HODOI ELEKTRONIKAI
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DION CHRYSOSTOME, Au peuple d'Alexandrie (discours 32; traduction anglaise)

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Texte grec :

[32,75] αὐτὸν γὰρ οἶμαι τὸν Ἰξίονα λῆρον ἀποφαίνετε τὸν ἐν τῷ τροχῷ παρὰ τοῖς ποιηταῖς ἐνδεδεμένον {καὶ κολαζόμενον διὰ τοιαύτην τινὰ ἀσέβειαν.} φέρε οὖν, εἰ μεταξὺ θεῶν τις ὑμῖν ἐπιστὰς εἴποι διατεινάμενος, δαιμόνιοι, μαίνεσθε καὶ οὐκέτι κεύθετε θυμῷ βρωτὺν οὐδὲ ποτῆτα. τί σφόδρα οὕτω κυκᾶσθε; τίς ἡ σπουδή; τίς ὁ ἀγών; οὐ γὰρ Πέλοψ ἐστὶν ὁ διώκων, οὐδ´ Οἰνόμαος οὐδὲ Μυρτίλος, ὁ μὲν δεύτερος ἀπὸ Διὸς γεγονώς, ὁ δὲ Ἑρμοῦ παῖς, οὐδὲ περὶ βασιλείας οὐδὲ γυναικὸς οὐδὲ θανάτου πρόκειται κρίσις, ἀλλ´ ἔστιν ὁ ἀγὼν ἀνδραπόδων ὑπὲρ τοῦ τυχόντος ἀργυρίου, νῦν μὲν ἡττωμένων, νῦν δὲ νικώντων, ἀεὶ τῶν αὐτῶν· εἰ λέγοι ταῦτα, τί ἐρεῖτε; ἢ δῆλον ὅτι οὐδ´ ἀκούσεσθε παρ´ ἐκεῖνον τὸν καιρόν, οὐδὲ ἂν αὐτὸς ὑμῖν ὁ τοῦ Πέλοπος διαλέγηται πρόγονος; τίνα οὖν εὕρῃ τις ἐπικουρίαν ἢ τίνα ἐξιλάσασθαι δεῖ δαιμόνων; ἔστιν Ὀλυμπίασι κατὰ μέσον τὸν ἱππόδρομον Ταραξίππου Ποσειδῶνος βωμός, ἔνθα μάλιστα συνέβαινε τοὺς ἵππους πτοεῖσθαι καὶ πλεῖστα διαφθείρεσθαι τῶν ἁρμάτων. ἔδοξεν οὖν τοῖς Ἠλείοις ὡς δαιμονίου τινὸς ὄντος ἱδρύσασθαι βωμόν. καὶ τὸ λοιπόν φασιν ἀπ´ ἐκείνου γεγονέναι τὸν τόπον ἀσφαλῆ. πολὺ δὴ μᾶλλον ἔγωγε ὑμῖν συμβουλεύω τὸν θεὸν τοῦτον ἐξιλάσασθαι καὶ βωμὸν ἱδρύσασθαι τὸν αὐτόν, μὰ Δί´ οὐχ ὑπὲρ τῶν ἵππων, ἀλλ´ ὑπὲρ ὑμῶν αὐτῶν, ὅπως μὴ ταράττησθε μηδὲ ἐκπίπτητε τῆς τάξεως. μὴ γὰρ δαιμόνια πάντ´ ᾖ τὰ τοιαῦτα καὶ μείζονος δεόμενα ἀποτροπῆς. φασὶν ἀρχαίαν βασιλίδα ἐν Κρήτῃ τῶν Ἡλιαδῶν ἐρασθῆναι ταύρου, καὶ συγγενομένην χαλεπόν τι καὶ μέγα τεκεῖν τέρας. δέδοικα δὴ κἀγὼ τὸν ἱππικὸν τοῦτον ἔρωτα τῆς πόλεως, μή τι δυσχερὲς ὑμῖν καὶ ξένον ἐνέγκῃ τῷ χρόνῳ. {πάλιν δὲ ἑτέραν παρθένον ποταμοῦ τινος ἐρασθεῖσαν ὁσημέραι φοιτᾶν ἐπὶ τὸ ῥεῦμα, καὶ τόν τε ἀφρὸν ἐντίθεσθαι ταῖς ἀγκάλαις καὶ τὸ ὕδωρ ὑποδέχεσθαι τοῖς κόλποις.} Ἀθήνησι δὲ αὐτὸ τοῦτο τὸ ζῷον ἀγαπηθῆναι τὸ καὶ παρ´ ὑμῖν εὐδοκιμοῦν· καὶ νῦν ἐστιν ἐν τῇ πόλει τόπος οὕτω καλούμενος Ἵππου καὶ κόρης ἄβατον. ὁ γὰρ πατὴρ συγκαθεῖρξε τὴν παῖδα τῷ ἵππῳ, καί φασιν οὕτω διαφθαρῆναι τὴν κόρην. σκοπεῖτε δὲ μὴ καὶ ὑμεῖς ὑπὸ τῆς τοιαύτης ἐπιθυμίας ἀπόλησθε. ποῖος γὰρ Ὅμηρος ἢ τίς ἀνθρώπων δύναται τὰ συμβαίνοντα εἰπεῖν; οὐ γὰρ οὕτως ἐκεῖνός φησι τὰ ἅρματα ταπεινὰ γίγνεσθαι μεταξὺ καὶ σφόδρα ὑψηλὰ κατὰ τὸν δρόμον, ὡς τὰς ὑμετέρας ψυχὰς ἰδεῖν ἔστι πασχούσας. φησὶ δ´ οὕτως, ἵν´ ὑμῖν καὶ χαρίσωμαί τι μικρόν· ἅρματα δ´ ἄλλοτε μὲν χθονὶ πίλνατο πουλυβοτείρῃ, ἄλλοτε δ´ ἀΐξασκε μετήορα, τοὶ δ´ ἐλατῆρες ἕστασαν ἐν δίφροισι, πάτασσε δὲ θυμὸς ἑκάστου νίκης ἱεμένων, κέκλοντο δὲ οἷσιν ἕκαστος ἵπποις.

Traduction française :

[32,75] Why even Ixion himself, methinks, you show to have been a second-rater, the Ixion who is represented by the poets as bound on the wheel and punished for some such impiety as yours. Weil then, if in the midst of it all some god should take his stand beside you and in a loud voice should say : "Fools, you are mad; no more your spirit bides Your food and drink." Why are you so violently disturbed? What is the excitement ? What the contest ? For it is not Pelops who is driving, or Oenomaüs, or Myrtilus, nor is it a question of a kingship or a wife or a death that hangs in the balance, nay, it is only a contest of slaves for a paltry bit of silver, slaves who sometimes are defeated and sometimes victorious, but slaves in any case." If the god should speak thus, what would your reply be ? Or is it clear that you would not even listen at such a moment as that, not even if the grandsire of Pelops were himself the speaker ? What succour, then, can one find, or what divine power must one propitiate ? There is at Olympia, at the centre of the race-course, an altar to Poseidon Taraxippos, or Terror of Horses, on the spot where it happened that the horses most frequently became frightened and where many chariots were smashed. So the Eleans decided to erect an altar on the spot, believing that some deity was there. And from that time forward, they say, the place has been safe. Well then, much more earnestly do I advise you to propitiate this god and raise an altar of the same kind, not, by Zeus, for the sake of the horses, but rather for the sake of yourselves, so that you may not be terrorized yourselves or be pitched headlong from your proper station. For perhaps all such disasters are the work of a deity, requiring unusual efforts to avert. It is said that an ancient Cretan queen, one of the daughters of Helius, became enamoured of a bull, and that after union with him she brought forth a savage, mighty monster. So I myself am apprehensive lest this passion for horses that infects the city may in time bring forth some strange and distressing offspring for you. They say also that at Athens this very species that you so much admire became the object of infatuation, and today there is in that city a site that bears the name, Sanctuary of Horse and Maiden. For the maiden's father confined his daughter along with the horse, and thus, they say, she was ruined. And do you beware lest you also through a passion like that be destroyed. For what Homer or what mortal man at all can describe the things that happen here ? For example, in Homer's narrative the chariots do not sink so low at times and then rise so high on the course as your spirits may be seen to rise and fall. And this is the way he puts it, if I may favour you with a short passage : "At times the cars clung close to bounteous earth, At times they bounded high ; the drivers still Stood firm, though hearts did pound as each man strove To win the goal, and each called to his team".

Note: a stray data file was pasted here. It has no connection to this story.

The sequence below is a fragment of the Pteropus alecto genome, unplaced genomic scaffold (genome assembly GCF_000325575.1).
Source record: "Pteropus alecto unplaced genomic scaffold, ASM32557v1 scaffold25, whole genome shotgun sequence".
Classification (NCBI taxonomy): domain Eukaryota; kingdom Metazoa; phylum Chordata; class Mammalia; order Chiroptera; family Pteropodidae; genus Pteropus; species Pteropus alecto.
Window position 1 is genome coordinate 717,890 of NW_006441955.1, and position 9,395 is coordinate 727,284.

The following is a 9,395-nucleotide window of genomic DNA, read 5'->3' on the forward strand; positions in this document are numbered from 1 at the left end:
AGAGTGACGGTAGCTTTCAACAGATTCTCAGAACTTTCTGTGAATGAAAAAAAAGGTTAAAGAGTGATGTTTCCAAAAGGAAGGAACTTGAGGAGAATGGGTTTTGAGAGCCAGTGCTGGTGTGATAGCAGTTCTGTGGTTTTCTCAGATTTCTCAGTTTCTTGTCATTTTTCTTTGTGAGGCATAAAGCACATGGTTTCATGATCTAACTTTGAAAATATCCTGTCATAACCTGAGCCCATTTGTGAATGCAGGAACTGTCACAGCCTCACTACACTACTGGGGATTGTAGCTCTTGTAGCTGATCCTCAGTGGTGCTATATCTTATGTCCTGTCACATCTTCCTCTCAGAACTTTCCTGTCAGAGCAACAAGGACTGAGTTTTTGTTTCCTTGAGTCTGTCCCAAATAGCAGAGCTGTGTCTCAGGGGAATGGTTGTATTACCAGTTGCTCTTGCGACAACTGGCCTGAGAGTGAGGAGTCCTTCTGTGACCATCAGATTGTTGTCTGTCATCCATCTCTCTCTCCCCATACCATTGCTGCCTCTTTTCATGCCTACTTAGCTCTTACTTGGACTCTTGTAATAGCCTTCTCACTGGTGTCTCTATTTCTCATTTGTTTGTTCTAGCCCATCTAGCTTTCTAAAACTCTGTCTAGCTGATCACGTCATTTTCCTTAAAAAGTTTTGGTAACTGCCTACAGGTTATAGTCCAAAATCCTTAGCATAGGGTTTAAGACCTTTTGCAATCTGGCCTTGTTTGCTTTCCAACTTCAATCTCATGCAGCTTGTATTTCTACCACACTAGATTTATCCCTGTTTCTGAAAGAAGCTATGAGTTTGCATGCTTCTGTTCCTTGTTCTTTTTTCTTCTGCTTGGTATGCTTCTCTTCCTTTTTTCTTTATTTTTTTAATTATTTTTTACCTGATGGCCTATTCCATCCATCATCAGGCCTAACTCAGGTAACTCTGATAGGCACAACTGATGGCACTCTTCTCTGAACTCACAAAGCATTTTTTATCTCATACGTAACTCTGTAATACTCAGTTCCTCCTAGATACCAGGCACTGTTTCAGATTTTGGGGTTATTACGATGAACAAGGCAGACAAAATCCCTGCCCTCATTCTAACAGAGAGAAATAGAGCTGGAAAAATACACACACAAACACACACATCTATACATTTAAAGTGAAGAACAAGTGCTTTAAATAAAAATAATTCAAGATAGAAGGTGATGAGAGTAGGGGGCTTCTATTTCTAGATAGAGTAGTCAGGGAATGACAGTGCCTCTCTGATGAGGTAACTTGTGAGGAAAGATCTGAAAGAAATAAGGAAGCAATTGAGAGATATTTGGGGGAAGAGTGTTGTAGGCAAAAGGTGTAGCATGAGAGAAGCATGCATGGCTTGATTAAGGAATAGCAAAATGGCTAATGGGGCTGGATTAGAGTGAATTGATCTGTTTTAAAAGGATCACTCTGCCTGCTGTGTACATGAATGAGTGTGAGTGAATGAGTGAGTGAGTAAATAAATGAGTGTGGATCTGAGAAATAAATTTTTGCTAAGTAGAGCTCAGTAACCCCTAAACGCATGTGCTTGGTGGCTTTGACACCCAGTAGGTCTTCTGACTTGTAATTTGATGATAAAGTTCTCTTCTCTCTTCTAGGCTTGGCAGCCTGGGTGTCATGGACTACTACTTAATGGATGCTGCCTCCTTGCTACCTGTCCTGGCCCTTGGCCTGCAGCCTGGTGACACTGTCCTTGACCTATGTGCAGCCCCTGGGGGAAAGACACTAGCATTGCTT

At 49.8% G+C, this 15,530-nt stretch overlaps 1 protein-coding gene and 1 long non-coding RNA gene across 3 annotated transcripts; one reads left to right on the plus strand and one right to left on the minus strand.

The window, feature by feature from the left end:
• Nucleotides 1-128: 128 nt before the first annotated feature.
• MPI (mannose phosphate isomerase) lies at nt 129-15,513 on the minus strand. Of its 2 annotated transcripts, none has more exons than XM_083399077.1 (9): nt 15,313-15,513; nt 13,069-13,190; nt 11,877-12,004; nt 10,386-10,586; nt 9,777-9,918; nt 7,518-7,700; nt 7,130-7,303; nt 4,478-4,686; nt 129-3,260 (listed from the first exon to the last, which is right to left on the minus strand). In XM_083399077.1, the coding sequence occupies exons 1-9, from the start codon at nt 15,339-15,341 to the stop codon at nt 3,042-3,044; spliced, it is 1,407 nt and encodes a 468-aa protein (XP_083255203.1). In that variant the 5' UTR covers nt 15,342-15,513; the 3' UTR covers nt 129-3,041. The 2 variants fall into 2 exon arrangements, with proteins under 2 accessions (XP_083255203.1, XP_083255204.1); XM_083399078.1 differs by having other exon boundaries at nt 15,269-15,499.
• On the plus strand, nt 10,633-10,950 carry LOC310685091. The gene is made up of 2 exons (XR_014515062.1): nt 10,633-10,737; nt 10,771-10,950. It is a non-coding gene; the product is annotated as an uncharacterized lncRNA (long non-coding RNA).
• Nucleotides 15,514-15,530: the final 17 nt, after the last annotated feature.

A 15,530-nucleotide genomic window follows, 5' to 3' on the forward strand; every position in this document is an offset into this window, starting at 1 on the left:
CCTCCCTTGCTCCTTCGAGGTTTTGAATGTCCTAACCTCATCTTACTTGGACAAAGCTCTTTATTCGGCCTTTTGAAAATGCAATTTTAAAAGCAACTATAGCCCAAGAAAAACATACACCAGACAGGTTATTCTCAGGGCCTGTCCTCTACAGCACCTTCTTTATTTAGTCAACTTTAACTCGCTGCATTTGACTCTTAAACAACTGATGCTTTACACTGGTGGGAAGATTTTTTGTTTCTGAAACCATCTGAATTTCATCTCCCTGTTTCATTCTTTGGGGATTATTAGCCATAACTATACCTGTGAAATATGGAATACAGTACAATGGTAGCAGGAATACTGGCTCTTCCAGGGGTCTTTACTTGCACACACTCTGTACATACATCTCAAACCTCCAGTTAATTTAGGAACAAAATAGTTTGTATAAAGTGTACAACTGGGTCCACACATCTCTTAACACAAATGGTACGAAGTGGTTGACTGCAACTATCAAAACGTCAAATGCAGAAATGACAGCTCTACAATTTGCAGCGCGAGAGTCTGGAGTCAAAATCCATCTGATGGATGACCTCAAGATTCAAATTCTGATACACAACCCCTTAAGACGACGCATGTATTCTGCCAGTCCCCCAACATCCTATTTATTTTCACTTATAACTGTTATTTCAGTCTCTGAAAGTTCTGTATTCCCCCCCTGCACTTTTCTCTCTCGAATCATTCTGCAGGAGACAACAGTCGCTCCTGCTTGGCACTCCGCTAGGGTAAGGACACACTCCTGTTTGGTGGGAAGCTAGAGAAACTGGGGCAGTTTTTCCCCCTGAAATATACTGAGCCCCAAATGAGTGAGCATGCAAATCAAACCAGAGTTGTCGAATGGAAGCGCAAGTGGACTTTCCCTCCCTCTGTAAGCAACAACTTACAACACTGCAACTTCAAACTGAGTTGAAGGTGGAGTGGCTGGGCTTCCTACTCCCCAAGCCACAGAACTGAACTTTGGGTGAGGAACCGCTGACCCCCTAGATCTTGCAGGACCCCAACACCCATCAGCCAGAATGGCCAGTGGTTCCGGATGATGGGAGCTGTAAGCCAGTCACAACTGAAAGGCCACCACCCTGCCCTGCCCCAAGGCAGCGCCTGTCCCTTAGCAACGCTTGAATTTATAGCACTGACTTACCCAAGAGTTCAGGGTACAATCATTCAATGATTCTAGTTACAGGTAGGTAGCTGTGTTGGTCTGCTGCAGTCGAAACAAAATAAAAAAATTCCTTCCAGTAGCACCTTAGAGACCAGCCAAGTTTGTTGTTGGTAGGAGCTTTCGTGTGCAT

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Dernière mise à jour : 25/10/2007